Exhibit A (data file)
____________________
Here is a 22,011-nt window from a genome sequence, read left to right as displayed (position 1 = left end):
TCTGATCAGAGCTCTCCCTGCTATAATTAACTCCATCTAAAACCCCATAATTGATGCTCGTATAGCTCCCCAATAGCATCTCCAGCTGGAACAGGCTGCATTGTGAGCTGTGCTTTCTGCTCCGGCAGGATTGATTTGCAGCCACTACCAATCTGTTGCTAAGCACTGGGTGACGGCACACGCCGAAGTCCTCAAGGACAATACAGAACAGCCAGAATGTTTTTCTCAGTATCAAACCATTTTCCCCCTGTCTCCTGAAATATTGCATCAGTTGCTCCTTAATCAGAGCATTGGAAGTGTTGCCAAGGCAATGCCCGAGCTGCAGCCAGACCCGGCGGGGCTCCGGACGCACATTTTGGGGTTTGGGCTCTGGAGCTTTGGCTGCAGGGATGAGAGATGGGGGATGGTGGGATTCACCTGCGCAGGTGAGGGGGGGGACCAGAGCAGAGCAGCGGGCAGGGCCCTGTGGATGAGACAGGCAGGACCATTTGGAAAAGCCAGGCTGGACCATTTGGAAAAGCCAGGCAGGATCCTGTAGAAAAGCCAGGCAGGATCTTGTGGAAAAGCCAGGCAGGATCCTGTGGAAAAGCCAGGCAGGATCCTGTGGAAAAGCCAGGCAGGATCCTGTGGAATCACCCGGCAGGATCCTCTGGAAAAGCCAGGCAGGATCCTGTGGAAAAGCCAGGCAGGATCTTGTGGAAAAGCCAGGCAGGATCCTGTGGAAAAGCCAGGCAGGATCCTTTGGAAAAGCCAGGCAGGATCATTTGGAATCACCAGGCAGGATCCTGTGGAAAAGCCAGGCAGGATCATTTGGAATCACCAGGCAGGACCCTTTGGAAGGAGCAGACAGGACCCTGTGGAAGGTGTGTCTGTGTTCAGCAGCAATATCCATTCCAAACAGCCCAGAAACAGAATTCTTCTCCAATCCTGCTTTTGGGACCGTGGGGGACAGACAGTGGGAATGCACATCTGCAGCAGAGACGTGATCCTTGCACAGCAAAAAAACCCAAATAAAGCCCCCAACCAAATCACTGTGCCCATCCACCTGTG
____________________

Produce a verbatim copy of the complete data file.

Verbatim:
Here is a 22,011-nt window from a genome sequence, read left to right as displayed (position 1 = left end):
TCTGATCAGAGCTCTCCCTGCTATAATTAACTCCATCTAAAACCCCATAATTGATGCTCGTATAGCTCCCCAATAGCATCTCCAGCTGGAACAGGCTGCATTGTGAGCTGTGCTTTCTGCTCCGGCAGGATTGATTTGCAGCCACTACCAATCTGTTGCTAAGCACTGGGTGACGGCACACGCCGAAGTCCTCAAGGACAATACAGAACAGCCAGAATGTTTTTCTCAGTATCAAACCATTTTCCCCCTGTCTCCTGAAATATTGCATCAGTTGCTCCTTAATCAGAGCATTGGAAGTGTTGCCAAGGCAATGCCCGAGCTGCAGCCAGACCCGGCGGGGCTCCGGACGCACATTTTGGGGTTTGGGCTCTGGAGCTTTGGCTGCAGGGATGAGAGATGGGGGATGGTGGGATTCACCTGCGCAGGTGAGGGGGGGGACCAGAGCAGAGCAGCGGGCAGGGCCCTGTGGATGAGACAGGCAGGACCATTTGGAAAAGCCAGGCTGGACCATTTGGAAAAGCCAGGCAGGATCCTGTAGAAAAGCCAGGCAGGATCTTGTGGAAAAGCCAGGCAGGATCCTGTGGAAAAGCCAGGCAGGATCCTGTGGAAAAGCCAGGCAGGATCCTGTGGAATCACCCGGCAGGATCCTCTGGAAAAGCCAGGCAGGATCCTGTGGAAAAGCCAGGCAGGATCTTGTGGAAAAGCCAGGCAGGATCCTGTGGAAAAGCCAGGCAGGATCCTTTGGAAAAGCCAGGCAGGATCATTTGGAATCACCAGGCAGGATCCTGTGGAAAAGCCAGGCAGGATCATTTGGAATCACCAGGCAGGACCCTTTGGAAGGAGCAGACAGGACCCTGTGGAAGGTGTGTCTGTGTTCAGCAGCAATATCCATTCCAAACAGCCCAGAAACAGAATTCTTCTCCAATCCTGCTTTTGGGACCGTGGGGGACAGACAGTGGGAATGCACATCTGCAGCAGAGACGTGATCCTTGCACAGCAAAAAAACCCAAATAAAGCCCCCAACCAAATCACTGTGCCCATCCACCTGTG